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dc.contributor.authorWatts, Suzanne
dc.date.accessioned2016-07-01T01:20:36Z
dc.date.available2016-07-01T01:20:36Z
dc.date.issued2012-12
dc.identifier.urihttp://hdl.handle.net/20.500.11803/288
dc.description.abstractShame has been found to be an effect of child sexual abuse (CSA) in male and female survivors. This thesis explores the lived shame experiences of six adult males who were sexually abused as children by adult perpetrators. The participants completed semi-structured interviews and the verbatim transcripts were content analyzed to identify common themes. All of the participants reported that they believe CSA causes shame and that shame continued into their adulthood. Six major themes were identified: 1. internalized torment; 2. stigma and judgment from others; 3. withdrawal from social and intimate relationships; 4. abuse experiences; 5. devastating consequences; and 6. connection with self and others reduces shame. Although this qualitative study was limited by a small, convenient, and localized sample, the results supported the existing literature on shame and male CSA. Further research could explore the potential mediating role of shame on the adverse effects of CSA.en_US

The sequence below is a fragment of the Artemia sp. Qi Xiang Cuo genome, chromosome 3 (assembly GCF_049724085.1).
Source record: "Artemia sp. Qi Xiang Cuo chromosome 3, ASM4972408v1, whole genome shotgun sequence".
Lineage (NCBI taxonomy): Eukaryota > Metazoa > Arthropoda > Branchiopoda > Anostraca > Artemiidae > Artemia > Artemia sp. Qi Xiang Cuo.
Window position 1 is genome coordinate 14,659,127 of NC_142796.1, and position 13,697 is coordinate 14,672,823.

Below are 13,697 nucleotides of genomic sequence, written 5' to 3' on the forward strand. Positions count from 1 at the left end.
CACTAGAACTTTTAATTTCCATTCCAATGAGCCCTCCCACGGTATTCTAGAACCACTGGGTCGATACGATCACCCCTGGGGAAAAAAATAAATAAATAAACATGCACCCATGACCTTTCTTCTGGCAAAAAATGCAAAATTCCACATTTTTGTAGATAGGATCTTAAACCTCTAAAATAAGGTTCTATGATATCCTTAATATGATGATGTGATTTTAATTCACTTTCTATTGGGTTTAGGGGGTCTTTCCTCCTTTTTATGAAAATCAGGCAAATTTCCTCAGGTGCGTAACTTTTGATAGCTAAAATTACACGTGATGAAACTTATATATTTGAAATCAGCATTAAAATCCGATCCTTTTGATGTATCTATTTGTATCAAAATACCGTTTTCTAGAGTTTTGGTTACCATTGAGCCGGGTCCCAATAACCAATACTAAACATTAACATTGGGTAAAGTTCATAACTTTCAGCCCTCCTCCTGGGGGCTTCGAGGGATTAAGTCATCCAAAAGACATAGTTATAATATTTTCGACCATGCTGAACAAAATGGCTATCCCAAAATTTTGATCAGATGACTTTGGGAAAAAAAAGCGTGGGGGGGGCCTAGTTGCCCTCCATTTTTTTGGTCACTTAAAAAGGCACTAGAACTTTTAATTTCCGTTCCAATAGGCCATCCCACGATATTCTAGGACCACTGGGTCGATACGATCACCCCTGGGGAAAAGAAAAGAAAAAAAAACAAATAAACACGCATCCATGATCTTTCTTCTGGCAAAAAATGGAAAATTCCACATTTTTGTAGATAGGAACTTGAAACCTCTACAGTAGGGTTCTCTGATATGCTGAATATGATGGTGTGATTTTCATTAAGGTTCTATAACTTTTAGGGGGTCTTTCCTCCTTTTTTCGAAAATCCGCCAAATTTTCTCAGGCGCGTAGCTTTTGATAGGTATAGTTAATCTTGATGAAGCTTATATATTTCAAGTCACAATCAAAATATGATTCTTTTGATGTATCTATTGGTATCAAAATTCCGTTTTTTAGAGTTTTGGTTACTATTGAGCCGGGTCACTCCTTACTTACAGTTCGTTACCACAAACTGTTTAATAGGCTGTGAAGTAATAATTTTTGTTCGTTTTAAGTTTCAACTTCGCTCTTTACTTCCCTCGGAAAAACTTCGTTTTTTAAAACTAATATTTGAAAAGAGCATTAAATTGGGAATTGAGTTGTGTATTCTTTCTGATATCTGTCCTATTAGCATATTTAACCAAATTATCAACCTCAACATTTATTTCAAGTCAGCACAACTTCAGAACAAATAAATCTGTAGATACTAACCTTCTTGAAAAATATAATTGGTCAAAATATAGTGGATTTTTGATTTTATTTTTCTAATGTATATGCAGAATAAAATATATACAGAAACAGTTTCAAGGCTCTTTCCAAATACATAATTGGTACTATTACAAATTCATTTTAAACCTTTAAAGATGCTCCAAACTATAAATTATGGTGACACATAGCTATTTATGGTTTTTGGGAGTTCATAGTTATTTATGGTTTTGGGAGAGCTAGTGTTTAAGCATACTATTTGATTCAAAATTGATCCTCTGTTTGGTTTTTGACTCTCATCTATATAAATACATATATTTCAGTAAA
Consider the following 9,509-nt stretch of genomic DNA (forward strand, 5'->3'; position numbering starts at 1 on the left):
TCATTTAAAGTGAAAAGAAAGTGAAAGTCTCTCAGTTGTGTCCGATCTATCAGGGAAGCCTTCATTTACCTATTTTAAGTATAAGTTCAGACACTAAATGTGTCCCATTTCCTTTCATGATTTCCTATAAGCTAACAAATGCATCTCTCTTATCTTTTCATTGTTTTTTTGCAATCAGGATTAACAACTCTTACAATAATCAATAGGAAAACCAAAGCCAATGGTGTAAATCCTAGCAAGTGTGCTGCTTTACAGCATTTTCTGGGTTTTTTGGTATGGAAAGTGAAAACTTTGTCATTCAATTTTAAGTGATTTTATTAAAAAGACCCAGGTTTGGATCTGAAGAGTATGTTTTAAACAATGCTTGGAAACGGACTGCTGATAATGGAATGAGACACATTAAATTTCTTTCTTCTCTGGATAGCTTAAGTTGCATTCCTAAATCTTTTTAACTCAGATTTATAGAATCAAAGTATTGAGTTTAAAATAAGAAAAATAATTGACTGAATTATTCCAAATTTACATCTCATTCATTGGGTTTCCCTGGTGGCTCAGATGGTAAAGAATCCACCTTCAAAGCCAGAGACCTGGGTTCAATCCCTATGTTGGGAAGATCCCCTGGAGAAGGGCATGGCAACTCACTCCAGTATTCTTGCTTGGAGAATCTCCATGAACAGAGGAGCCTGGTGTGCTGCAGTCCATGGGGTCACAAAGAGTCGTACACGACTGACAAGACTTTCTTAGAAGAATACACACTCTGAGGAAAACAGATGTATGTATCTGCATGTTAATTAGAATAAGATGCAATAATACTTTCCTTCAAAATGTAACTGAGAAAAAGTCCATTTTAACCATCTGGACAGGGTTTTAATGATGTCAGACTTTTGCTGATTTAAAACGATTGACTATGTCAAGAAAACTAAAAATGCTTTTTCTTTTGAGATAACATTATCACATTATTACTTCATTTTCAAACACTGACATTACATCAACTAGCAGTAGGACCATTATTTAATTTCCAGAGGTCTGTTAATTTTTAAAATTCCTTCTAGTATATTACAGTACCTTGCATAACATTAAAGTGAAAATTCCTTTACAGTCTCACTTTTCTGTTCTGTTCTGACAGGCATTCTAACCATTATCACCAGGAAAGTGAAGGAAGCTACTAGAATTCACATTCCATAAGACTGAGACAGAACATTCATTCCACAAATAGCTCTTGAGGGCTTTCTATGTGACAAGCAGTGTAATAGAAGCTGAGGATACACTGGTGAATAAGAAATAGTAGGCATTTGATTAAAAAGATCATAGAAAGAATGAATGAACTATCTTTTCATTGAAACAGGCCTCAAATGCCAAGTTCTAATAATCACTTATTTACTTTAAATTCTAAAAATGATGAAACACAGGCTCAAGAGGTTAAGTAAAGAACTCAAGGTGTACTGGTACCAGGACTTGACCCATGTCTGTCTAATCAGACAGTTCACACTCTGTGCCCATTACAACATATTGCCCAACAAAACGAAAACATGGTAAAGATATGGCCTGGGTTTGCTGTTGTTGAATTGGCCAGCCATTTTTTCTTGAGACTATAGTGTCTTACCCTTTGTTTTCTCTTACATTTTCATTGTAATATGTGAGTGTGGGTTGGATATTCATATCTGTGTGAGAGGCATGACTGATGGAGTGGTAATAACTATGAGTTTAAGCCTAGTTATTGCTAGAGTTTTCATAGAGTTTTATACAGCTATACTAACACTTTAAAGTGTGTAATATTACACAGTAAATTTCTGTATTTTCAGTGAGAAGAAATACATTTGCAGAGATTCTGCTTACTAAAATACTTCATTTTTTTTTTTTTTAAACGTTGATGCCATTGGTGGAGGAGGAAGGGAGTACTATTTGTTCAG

dc.language.isoenen_US
dc.subjectShameen_US
dc.subjectSurvivors of childhood sexual abuseen_US
dc.titleAdult Male Survivors of Child Sexual Abuse: Braving the Shameen_US
dc.typeThesisen_US
thesis.degree.disciplineCounselingen_US
thesis.degree.grantorCity University of Seattleen_US
thesis.degree.levelMastersen_US
thesis.degree.nameMaster of Artsen_US
cityu.schoolDivision of Arts and Sciencesen_US
cityu.siteVancouver, BCen_US
cityu.site.countryCanadaen_US


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